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  3. I have three girls 15, 4 and 17 months and think you are absolutely on the right track. The key thing you said for me is ‘given him the space to succeed’. We can over parent and over educate. Children know how to learn. The way I see it is our job is to create the environment within which learning and discovery can take place. We need to be there to help when they get stuck or to reassure when they are worried. We also need to pose them challenges and ask them questions but they should answer them. Sugata Mitra talks about his in his experiments with children which you might find interesting https://www.youtube.com/watch?v=zpcEpmNbHds Good luck with your little one.

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  4. We tried to avoid doing things for the Tubblet that she could do herself, to help her become more independent. And we didn’t push, if she wanted to go to after school clubs etc, then we’d take her, but she didn’t have an activity every night. It seemed to work well enough. Keep doing what you believe in as you’re the ones who have to live with it! 🙂 Weird is good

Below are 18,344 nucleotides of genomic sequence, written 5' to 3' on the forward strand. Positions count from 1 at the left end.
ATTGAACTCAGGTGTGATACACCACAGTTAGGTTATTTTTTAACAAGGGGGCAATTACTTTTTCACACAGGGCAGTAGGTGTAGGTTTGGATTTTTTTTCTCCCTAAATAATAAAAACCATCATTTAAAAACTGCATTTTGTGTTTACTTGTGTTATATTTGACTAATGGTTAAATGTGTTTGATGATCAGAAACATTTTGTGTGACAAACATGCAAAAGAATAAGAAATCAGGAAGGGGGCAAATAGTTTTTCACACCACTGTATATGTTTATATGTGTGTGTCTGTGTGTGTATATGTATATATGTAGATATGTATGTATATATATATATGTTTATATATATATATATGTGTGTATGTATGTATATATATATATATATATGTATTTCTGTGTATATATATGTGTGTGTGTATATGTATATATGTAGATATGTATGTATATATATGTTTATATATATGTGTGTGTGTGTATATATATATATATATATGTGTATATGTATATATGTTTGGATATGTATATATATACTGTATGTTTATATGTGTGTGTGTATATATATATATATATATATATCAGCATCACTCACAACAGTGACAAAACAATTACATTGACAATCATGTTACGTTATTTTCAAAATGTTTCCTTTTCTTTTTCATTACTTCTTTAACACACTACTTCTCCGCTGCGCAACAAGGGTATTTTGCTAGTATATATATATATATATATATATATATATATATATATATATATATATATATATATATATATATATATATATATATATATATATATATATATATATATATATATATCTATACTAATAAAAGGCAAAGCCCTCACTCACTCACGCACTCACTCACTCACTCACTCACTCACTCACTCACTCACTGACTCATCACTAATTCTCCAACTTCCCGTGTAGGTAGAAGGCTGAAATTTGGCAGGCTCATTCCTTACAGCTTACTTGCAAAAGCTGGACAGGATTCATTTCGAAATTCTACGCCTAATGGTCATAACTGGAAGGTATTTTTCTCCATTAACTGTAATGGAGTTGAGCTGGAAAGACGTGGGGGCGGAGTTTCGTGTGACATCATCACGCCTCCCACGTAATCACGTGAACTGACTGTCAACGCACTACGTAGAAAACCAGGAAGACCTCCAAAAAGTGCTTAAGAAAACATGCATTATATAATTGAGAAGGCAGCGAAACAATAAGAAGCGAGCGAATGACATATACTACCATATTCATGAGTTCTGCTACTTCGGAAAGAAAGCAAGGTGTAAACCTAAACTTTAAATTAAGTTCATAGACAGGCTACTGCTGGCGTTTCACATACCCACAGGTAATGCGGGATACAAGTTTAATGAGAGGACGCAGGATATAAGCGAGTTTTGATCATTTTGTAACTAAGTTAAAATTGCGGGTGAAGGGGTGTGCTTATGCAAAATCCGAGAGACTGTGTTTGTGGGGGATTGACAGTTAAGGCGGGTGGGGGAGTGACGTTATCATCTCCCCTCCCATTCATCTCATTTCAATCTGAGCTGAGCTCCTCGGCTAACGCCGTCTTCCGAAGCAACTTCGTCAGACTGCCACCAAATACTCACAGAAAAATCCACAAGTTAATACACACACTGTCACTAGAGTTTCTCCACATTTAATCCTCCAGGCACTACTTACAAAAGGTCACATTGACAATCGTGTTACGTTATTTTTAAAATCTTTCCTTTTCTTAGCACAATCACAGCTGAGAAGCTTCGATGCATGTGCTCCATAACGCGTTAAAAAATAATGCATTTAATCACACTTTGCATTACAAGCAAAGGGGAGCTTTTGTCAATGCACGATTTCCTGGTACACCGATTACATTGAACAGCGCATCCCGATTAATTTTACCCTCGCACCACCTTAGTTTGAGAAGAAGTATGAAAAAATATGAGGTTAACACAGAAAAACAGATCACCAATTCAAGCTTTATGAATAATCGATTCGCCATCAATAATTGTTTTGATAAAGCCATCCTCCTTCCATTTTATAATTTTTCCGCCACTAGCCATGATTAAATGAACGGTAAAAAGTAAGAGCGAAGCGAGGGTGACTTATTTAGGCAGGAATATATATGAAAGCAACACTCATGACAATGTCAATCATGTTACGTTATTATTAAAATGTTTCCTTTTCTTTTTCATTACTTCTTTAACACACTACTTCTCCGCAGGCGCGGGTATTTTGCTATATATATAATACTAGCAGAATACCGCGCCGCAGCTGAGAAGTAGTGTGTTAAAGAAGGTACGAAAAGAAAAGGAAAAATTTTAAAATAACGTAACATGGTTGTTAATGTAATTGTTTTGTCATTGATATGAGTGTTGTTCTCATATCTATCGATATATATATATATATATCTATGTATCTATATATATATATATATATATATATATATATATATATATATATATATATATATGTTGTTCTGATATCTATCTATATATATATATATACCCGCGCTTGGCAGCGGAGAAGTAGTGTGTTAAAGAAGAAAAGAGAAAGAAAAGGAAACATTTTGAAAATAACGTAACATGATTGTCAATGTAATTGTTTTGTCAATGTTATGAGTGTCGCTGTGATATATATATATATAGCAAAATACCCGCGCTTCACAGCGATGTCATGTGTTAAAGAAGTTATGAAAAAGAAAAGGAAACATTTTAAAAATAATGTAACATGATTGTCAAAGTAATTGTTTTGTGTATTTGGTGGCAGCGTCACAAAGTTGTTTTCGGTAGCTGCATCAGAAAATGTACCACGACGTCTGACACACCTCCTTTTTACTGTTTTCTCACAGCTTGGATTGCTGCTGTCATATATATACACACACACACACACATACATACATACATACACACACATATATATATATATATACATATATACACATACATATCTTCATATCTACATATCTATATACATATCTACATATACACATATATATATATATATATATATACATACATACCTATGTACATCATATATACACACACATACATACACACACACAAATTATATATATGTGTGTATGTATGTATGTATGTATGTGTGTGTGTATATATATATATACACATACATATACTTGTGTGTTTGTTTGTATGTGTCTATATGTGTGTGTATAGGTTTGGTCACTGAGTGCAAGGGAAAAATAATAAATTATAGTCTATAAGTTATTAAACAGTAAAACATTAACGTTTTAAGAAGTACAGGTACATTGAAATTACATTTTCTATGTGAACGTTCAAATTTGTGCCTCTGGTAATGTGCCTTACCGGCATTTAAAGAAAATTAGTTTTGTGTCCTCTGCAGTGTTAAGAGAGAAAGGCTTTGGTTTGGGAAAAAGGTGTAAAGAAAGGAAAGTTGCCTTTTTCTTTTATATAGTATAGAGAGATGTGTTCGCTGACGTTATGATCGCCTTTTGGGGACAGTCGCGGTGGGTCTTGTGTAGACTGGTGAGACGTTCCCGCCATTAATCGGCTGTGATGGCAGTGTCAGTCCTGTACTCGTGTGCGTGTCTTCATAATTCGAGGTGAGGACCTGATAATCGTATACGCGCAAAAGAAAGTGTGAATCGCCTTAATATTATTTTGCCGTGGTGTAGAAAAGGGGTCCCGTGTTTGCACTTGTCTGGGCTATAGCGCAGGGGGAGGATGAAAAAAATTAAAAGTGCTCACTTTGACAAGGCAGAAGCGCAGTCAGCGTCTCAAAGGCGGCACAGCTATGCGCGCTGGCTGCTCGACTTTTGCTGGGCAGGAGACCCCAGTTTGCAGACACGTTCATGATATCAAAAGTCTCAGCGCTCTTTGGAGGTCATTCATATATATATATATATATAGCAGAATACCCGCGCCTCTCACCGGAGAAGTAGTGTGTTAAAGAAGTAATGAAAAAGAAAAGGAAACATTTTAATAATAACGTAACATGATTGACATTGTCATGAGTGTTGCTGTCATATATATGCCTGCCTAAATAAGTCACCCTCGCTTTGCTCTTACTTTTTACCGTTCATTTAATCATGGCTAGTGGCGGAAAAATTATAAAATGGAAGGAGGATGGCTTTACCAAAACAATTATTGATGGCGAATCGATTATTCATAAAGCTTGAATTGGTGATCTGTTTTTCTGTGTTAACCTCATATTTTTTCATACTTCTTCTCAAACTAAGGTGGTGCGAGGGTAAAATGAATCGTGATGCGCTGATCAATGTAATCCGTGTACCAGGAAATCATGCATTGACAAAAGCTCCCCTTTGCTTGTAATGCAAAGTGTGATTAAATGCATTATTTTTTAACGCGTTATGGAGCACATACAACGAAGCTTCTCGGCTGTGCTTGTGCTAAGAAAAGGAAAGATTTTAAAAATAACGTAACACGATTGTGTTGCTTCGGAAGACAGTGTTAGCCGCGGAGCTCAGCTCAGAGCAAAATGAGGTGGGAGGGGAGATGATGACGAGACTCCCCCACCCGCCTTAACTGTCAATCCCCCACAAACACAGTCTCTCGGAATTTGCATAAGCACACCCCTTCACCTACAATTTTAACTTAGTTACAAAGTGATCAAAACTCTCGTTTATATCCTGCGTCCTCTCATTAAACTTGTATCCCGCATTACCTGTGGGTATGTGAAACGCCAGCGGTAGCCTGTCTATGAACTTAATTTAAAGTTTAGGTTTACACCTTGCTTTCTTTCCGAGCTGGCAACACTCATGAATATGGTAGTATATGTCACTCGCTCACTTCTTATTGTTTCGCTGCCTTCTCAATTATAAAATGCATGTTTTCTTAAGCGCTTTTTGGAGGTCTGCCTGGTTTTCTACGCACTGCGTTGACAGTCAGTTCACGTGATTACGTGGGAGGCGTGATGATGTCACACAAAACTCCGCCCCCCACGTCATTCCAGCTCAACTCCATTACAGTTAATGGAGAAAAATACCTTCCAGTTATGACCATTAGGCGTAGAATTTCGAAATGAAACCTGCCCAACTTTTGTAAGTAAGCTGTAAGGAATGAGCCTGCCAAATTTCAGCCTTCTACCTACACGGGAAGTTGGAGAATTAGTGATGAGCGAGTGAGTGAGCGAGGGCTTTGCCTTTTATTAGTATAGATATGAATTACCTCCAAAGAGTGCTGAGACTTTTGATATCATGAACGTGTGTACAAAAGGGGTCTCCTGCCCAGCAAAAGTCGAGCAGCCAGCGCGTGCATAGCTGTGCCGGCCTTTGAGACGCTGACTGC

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  5. I love this idea, as a first time mum myself I have no idea what the hell I am doing really. I let Clem explore and play around in the mud/leaves in the local park all the time. She loves it so I just let her get on with it. I’m defintely more of a ‘weird’ parent than a ‘normal’ one.x #marvmondays

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    1. Hurray for being weird. I am unconvinced that anyone really knows what they are doing as a parent – we may pick up a few tricks but really we are all just making it up as we go along…

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  6. Self-directed play is wonderful! Personally, I got funny looks when I created my baby (now toddler) a treasure basket filled with wooden utensils, pastry brushes, and natural sponges…little bear loved it though! Keep up the “weirdness”! X